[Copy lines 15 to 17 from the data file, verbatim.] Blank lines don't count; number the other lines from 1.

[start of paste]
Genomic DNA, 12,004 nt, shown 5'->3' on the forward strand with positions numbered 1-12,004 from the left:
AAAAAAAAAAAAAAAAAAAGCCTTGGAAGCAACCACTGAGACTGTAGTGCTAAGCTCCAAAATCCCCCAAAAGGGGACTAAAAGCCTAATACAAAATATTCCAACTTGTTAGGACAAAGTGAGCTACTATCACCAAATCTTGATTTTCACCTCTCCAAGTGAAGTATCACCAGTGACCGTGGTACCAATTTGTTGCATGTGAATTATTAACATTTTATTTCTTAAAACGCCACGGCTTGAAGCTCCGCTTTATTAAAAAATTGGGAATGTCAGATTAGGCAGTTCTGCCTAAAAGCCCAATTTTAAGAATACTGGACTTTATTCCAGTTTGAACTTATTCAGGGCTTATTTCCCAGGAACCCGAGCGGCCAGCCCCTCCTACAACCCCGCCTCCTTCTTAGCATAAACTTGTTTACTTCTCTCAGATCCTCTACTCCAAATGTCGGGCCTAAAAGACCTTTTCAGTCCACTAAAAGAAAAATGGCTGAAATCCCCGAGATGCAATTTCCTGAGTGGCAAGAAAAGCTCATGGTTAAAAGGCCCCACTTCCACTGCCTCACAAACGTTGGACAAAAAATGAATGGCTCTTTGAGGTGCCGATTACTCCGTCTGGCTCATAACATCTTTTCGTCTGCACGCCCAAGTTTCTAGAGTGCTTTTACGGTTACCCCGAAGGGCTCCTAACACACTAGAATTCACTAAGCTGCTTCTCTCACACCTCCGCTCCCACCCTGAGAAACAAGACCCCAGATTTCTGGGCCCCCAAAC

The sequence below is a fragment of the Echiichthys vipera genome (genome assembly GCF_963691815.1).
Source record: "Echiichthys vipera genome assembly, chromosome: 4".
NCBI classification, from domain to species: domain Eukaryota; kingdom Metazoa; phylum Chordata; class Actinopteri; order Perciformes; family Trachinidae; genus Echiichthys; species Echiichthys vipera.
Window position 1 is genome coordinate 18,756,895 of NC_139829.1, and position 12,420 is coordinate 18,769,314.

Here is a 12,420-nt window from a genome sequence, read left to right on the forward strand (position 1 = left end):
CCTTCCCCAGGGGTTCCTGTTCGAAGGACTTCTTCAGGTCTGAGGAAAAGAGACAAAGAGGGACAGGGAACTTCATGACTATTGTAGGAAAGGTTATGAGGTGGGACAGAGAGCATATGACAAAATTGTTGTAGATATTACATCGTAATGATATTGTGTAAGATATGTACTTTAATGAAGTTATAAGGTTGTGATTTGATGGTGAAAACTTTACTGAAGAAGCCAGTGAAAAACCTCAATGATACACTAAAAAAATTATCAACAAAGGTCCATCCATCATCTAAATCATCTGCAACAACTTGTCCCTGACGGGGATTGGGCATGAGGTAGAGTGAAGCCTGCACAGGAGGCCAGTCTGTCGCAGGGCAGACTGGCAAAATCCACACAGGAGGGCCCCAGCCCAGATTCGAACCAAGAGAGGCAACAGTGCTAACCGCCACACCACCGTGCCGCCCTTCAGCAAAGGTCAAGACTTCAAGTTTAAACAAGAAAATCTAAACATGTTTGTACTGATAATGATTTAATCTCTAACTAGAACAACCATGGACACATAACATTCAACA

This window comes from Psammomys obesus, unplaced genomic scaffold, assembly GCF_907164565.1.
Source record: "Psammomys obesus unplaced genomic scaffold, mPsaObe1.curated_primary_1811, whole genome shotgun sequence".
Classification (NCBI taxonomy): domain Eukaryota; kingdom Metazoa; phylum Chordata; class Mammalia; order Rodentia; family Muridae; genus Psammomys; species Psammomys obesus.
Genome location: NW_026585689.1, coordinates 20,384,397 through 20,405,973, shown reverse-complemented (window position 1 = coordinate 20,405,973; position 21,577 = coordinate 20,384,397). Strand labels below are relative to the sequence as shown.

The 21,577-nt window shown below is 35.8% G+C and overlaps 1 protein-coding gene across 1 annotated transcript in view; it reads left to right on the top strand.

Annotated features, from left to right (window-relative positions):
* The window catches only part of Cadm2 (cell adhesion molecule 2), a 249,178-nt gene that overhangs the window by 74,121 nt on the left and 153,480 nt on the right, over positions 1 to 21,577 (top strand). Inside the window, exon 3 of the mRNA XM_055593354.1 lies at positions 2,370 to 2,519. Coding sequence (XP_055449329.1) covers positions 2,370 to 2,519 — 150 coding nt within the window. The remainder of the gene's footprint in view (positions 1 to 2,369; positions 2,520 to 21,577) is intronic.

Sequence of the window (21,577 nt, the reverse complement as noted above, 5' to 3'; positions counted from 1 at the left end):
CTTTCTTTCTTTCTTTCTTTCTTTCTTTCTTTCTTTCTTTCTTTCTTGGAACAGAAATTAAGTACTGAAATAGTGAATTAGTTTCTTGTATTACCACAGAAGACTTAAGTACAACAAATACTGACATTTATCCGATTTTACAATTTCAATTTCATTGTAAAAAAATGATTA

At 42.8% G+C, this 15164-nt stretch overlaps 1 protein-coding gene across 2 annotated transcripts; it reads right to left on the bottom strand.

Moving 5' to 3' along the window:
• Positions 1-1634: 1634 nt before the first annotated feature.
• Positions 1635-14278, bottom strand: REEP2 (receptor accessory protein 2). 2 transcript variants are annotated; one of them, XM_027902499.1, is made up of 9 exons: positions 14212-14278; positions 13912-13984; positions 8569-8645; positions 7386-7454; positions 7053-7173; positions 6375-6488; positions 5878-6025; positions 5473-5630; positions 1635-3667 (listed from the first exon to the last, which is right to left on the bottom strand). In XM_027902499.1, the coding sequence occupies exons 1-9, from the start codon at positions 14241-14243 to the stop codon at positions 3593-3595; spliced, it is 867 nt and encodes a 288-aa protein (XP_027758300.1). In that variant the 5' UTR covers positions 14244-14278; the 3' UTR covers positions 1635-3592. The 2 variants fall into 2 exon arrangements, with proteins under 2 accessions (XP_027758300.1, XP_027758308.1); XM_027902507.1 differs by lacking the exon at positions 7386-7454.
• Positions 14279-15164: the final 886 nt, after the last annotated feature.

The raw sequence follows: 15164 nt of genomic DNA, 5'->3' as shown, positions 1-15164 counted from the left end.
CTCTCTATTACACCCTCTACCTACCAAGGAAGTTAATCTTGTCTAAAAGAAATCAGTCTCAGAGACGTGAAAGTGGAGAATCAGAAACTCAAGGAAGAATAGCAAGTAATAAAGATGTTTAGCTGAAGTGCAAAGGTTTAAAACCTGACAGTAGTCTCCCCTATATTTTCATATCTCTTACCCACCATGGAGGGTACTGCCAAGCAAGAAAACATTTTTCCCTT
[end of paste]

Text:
* The window catches only part of Cadm2 (cell adhesion molecule 2), a 249,178-nt gene that overhangs the window by 74,121 nt on the left and 153,480 nt on the right, over positions 1 to 21,577 (top strand). Inside the window, exon 3 of the mRNA XM_055593354.1 lies at positions 2,370 to 2,519. Coding sequence (XP_055449329.1) covers positions 2,370 to 2,519 — 150 coding nt within the window. The remainder of the gene's footprint in view (positions 1 to 2,369; positions 2,520 to 21,577) is intronic.

Sequence of the window (21,577 nt, the reverse complement as noted above, 5' to 3'; positions counted from 1 at the left end):
CTTTCTTTCTTTCTTTCTTTCTTTCTTTCTTTCTTTCTTTCTTTCTTGGAACAGAAATTAAGTACTGAAATAGTGAATTAGTTTCTTGTATTACCACAGAAGACTTAAGTACAACAAATACTGACATTTATCCGATTTTACAATTTCAATTTCATTGTAAAAAAATGATTA